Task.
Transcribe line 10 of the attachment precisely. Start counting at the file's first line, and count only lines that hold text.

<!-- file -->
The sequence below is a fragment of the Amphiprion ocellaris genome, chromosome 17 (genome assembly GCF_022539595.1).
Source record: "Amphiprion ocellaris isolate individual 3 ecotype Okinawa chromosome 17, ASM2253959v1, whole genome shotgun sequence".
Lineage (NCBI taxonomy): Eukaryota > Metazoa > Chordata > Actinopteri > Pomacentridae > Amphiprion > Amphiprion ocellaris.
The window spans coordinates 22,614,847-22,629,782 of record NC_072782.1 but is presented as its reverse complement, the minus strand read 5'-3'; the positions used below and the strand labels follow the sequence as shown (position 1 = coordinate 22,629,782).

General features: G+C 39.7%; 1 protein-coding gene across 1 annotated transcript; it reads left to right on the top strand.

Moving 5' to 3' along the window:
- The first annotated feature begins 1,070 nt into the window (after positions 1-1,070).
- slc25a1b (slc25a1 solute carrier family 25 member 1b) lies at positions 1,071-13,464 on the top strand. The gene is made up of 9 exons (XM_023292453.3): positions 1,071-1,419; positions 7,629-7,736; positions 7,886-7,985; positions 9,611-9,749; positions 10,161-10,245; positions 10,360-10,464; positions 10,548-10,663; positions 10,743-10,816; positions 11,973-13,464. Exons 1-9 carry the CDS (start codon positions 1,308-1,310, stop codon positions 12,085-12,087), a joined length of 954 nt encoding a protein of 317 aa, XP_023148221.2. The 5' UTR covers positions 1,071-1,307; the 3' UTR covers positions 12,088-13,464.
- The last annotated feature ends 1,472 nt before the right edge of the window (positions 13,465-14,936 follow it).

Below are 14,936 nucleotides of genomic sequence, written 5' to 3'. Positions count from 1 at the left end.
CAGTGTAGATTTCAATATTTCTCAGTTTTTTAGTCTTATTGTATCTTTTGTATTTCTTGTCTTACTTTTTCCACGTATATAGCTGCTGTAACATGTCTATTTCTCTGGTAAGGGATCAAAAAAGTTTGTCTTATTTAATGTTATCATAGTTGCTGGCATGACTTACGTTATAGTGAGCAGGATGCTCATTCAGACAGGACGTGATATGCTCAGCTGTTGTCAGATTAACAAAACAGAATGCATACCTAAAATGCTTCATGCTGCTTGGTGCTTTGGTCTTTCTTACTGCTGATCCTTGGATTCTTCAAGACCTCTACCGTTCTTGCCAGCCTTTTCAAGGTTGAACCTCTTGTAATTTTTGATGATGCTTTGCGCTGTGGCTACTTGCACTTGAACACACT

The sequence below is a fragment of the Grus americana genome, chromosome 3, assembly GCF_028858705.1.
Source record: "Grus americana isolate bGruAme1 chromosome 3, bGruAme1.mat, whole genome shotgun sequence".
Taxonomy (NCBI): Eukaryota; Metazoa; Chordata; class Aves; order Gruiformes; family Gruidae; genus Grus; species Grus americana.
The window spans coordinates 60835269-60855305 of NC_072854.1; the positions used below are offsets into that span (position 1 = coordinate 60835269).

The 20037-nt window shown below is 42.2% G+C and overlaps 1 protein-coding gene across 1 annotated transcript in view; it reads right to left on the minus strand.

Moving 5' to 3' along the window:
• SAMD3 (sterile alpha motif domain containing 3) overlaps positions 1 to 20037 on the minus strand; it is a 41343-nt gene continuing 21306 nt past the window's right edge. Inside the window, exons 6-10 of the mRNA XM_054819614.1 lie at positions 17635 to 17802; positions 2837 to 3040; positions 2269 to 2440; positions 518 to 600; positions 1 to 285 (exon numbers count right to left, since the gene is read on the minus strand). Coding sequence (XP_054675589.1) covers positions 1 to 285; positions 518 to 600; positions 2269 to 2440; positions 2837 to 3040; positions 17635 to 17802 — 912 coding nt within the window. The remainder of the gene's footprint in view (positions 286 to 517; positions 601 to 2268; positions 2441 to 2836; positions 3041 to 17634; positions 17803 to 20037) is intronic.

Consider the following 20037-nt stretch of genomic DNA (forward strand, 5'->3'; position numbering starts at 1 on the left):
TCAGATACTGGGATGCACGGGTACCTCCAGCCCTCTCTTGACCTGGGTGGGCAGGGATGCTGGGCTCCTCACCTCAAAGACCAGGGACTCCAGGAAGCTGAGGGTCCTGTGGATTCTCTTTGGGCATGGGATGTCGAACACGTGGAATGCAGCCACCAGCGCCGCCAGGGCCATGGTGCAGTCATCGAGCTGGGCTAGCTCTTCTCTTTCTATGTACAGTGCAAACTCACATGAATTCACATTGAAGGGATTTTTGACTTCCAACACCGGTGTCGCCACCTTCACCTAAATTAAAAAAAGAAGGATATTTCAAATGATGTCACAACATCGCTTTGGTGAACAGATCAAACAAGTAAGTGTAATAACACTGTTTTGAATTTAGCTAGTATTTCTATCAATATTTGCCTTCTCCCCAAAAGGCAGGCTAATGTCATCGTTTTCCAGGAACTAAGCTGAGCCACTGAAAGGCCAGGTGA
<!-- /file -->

Below are 14,936 nucleotides of genomic sequence, written 5' to 3'. Positions count from 1 at the left end.